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October 21, 1998 | Reuters
Abby Joseph Cohen, one of Wall Street's top stock market analysts, has finally breached Goldman Sachs' inner circle, winning the coveted title of "partner" at the closely held firm. Goldman said it named Cohen, who has a reputation as Wall Street's smartest forecaster of stock market gains, as a partner along with 56 others.
August 27, 1990 | From Times Wire Services
Two citizens groups today asked the Bucks County coroner to reopen an investigation into the death of political activist Abbie Hoffman for signs that he was driven to suicide by a controversial anti-depressant. Hoffman had taken the drug Prozac six weeks before he was found dead on April 12, 1989, in his Solebury Township apartment, the Citizens Commission on Human Rights and the Prozac Survivors Support Group said in a letter to the coroner.
When owner Stephan Herold and trainer Craig Dollase decided to skip the Breeders' Cup Juvenile Fillies with Abby Girl, they did something not always done in thoroughbred racing. They thought about what was best for the horse. Second to then-unbeaten Chilukki in the Oak Leaf Stakes last month at Santa Anita, Abby Girl, a 2-year-old daughter of Meadowlake, was knocked out by the effort, according to Dollase.
June 2, 2000 | Patricia Ward Biederman
June is sorely lacking in days your employer will give you paid time off to celebrate. But that doesn't mean it's without its notable holidays and anniversaries. We honor the flag on June 14, fathers on June 18. And June 19 is Juneteenth, which marks the day in 1865 when African Americans in Texas learned of the Emancipation Proclamation--more than two years after Lincoln signed the document ending slavery in the United States.
February 24, 1985 | CONNIE STEWART
--President Reagan faces towering problems every day, but only one prompted him to write Dear Abby: mail. How much mail? Twenty sacks of it have piled up, and he gets 2,000 letters a day--all because advice columnist Abigail Van Buren urged her readers to send $1 to the President for his birthday, to be forwarded to the March of Dimes. In a letter due to be published Monday, Reagan urges Abby's readers to send the contributions directly to the charity.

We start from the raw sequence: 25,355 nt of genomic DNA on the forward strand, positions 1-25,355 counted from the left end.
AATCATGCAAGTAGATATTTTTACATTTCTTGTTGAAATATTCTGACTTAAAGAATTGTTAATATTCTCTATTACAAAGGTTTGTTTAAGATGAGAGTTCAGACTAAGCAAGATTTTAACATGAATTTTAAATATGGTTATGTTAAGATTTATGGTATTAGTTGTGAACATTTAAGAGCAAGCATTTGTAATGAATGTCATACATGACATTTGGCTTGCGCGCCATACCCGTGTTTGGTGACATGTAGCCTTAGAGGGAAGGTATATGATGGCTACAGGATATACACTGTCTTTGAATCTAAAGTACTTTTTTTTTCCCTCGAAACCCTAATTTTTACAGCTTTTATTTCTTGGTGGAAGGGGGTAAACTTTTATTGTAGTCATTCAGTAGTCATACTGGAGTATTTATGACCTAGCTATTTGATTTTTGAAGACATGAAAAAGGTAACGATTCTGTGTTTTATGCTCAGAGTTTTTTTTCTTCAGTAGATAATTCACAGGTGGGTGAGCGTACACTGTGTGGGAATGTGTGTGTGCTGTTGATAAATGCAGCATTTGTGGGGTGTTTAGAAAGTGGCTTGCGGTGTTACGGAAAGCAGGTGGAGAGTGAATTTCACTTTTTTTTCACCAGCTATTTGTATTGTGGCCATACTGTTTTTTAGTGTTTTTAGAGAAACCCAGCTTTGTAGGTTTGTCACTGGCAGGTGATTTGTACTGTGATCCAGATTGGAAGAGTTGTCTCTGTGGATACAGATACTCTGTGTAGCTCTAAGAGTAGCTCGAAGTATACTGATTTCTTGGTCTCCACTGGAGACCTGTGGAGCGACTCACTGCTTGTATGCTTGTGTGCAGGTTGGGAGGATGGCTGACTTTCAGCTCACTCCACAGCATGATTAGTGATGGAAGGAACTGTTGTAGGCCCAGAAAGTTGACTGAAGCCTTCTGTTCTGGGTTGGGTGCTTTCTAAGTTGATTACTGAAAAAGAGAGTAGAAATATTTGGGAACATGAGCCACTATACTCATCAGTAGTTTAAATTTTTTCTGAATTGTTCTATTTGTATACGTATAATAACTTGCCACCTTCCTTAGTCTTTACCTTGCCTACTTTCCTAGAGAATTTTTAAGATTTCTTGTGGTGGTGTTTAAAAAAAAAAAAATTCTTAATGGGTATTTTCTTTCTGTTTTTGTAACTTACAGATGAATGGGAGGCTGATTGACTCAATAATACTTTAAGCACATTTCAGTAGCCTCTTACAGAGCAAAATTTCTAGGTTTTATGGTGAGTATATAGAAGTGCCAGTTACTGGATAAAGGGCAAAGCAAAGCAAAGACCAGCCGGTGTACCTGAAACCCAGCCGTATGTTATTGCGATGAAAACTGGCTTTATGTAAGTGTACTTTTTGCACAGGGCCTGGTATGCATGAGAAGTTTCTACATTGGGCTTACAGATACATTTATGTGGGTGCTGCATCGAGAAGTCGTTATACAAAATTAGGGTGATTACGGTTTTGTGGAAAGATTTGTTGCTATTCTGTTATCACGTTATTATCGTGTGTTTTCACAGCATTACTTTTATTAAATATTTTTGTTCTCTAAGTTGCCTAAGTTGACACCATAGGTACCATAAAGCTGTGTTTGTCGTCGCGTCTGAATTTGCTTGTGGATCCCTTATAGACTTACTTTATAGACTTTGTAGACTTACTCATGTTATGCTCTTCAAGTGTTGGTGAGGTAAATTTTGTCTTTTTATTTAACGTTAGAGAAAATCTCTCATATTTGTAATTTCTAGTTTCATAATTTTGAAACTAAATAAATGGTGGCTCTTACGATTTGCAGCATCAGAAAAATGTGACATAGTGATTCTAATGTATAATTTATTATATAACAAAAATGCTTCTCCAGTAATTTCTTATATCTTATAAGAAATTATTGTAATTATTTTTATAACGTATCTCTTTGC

September 27, 1990 | DAVID NELSON
Abigail Van Buren--or Dear Abby, if you prefer--is one of the few recognized authorities who can offer precise, step-by-step instructions on how to respond when wife-to-be No. 3 announces that your first two wives have agreed to be her co-matrons of honor.
March 31, 2010 | By Pete Thomas
Rain driven by freezing wind pelted her 40-foot sailboat, but Abby Sunderland was in remarkably good spirits early Wednesday afternoon. That's because the 16-year-old from Thousand Oaks, while friends back home were coming off a refreshing spring break, had just rounded Cape Horn between South America and the Antarctic Peninsula. She had safely traversed a passage known as the Mt. Everest of the yachting universe, a mariners' graveyard fraught with unpredictable gales and gargantuan waves.
May 5, 1989 | From Times wire service s
Yippie co-founder Abbie Hoffman made a fortune during his years in the spotlight but he left an estate worth only about $2,000, it was reported today. Hoffman, 52, committed suicide April 12 at his Solebury Township home. "It's not that he didn't take in a lot of money. It's just that he didn't keep it very long," Hoffman's attorney, Gerald Lefcourt, told the Philadelphia Inquirer. Hoffman's will, filed earlier this week in Bucks County, was written in 1983 and names his longtime companion, Johanna Lawrenson, as sole beneficiary.
May 12, 1988 | RICK VANDERKNYFF, Times Staff Writer
Robert Friedman, his full beard flecked with gray and his hair pulled back in a ponytail, sat at the Coach House bar Tuesday and marveled at those gathering to listen to '60s counterculture legend Abbie Hoffman. He pointed out the guy sitting alone in a Western shirt and black cowboy hat--and the fashionably dressed, well-coiffed couples sipping imported beers at a nearby table.
May 11, 1988 | JAN HERMAN, Times Staff Writer
Abbie Hoffman is talking by telephone from Solebury, Pa., where he lives while scoping the world on his television like an avid sports announcer whose enthusiasm for the game has curdled. "Look!" he chortles like Bill Murray satirizing Howard Cosell. "There's Lech Walesa! Wow! Union solidarity in Poland! Ha! Ha! "No way does this TV ever relate to a rebel union leader over here the way it does to Lech! Big dissident! Is he getting his arms broken? His legs? My God!
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